LONDON — Advertising Week Europe kicks off here next week, and Campaign Global Editor-in-Chief Claire Beale will host a star-studded session focused on the industry’s future.
"Adland 2020: Shaping the Future" will feature Robert Senior, the global chief executive of Saatchi & Saatchi; Nils Leonard, the chairman of Grey London; Tracy De Groose, the chief executive of Dentsu Aegis Network UK and Ireland; Andy Nairn, a co-founder at Lucky Generals, and Ringan Ledwidge, the Rattling Stick director.
In preparation for the event (and in recognition of the UK's imminent General Election), participants and other industry leaders presented Campaign UK their manifestos for advertising.
Maurice Lévy, chairman and chief executive of Publicis Groupe, presents his manifesto for global agency networks: "In this convergence and empowerment age, our clients stand the risk of being Ubered – in no time. It would be foolish to think that we will be able to help our clients’ transformation, and to add value, without transforming ourselves."
Robert Senior, worldwide chief executive at Saatchi & Saatchi, provides his manifesto for global creative agencies: "Creativity is only ever going to equal incremental growth to our money-driven "competitors". But ideas are our core business. And we will always care more about our core business than a company that merely sees creativity as a nice add-on."
James Murphy, chief executive of Adam & Eve/DDB, contributes a manifesto for creative agencies: "[M]aybe marketers shouldn’t be taken seriously. Maybe instead they should be seen with mystery and with wonder. Because rather than trying to be like every other profession, marketers can transform businesses with ideas that no one else at the boardroom table would or could ever dream up."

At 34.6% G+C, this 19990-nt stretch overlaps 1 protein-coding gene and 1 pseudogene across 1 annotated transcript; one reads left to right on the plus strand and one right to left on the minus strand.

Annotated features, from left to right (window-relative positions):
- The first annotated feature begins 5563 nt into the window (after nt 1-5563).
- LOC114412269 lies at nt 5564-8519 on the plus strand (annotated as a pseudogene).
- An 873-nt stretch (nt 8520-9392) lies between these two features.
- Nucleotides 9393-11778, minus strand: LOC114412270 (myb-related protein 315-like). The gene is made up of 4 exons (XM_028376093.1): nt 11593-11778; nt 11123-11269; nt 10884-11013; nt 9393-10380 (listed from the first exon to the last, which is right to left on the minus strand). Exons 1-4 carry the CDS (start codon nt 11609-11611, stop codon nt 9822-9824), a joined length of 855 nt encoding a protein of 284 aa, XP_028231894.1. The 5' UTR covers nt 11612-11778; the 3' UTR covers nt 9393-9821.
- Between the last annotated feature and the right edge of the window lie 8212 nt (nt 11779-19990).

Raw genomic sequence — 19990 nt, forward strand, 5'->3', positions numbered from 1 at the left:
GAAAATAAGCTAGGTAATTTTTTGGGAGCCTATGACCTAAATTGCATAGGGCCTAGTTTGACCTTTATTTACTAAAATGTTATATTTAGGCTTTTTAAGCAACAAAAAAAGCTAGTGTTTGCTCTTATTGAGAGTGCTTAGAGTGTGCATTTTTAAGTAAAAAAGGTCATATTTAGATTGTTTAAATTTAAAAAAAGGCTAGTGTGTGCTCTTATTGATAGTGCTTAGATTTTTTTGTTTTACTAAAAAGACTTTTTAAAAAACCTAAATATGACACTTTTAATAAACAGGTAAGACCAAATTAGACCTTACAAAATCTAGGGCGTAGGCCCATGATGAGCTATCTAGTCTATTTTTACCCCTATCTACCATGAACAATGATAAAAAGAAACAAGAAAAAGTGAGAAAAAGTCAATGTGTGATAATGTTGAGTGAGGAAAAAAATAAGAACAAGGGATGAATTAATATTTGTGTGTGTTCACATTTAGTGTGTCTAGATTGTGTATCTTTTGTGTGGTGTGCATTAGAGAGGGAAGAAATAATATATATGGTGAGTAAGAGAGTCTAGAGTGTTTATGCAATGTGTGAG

Dominique Delport, global managing director of Havas Media Group, offers his manifesto for global media agencies: "We all know that we need to move from a paid-only approach to also leveraging owned, shared and earned assets. But for agencies and other services providers, it’s more than this — it’s about making a fundamental change to the way we are structured. Intermediation without added value is dead."
Nils Leonard, the chairman and chief creative officer of Grey London, contributes his manifesto for creativity: "The future of creativity needs no security, it is the other roles I worry about. Because creativity is never sated. It will warp and contort the mechanics of production as we knew it. And only the fluid will survive."
Nigel Vaz, senior vice president and European managing director of SapientNitro, provides his manifesto for digital: "If we are to maximize the opportunities inherent in the UK’s strong creative and high-tech economies, then a change of mindset and a policy framework that brings together the creative and technology industries is paramount."
Ringan Ledwidge, director at Rattling Stick, offers his manifesto for production: "It’s tough out there now, so I understand the need of companies to bring the jobs in by cutting markup, cramming a two-day shoot into a one-day shoot and so on. We’ve all done it, but there are some incredibly talented people in production and I think we need to protect and value our craft, creativity, hard work and ability to make money a little better."
Andy Nairn, a founding partner of Lucky Generals, unveils his manifesto for planning: "My manifesto for planning would be simple. Literally. I think there’s a creeping tendency to over-complicate things, in line with our ever more complex world. We should really be stripping things back to their bare essentials."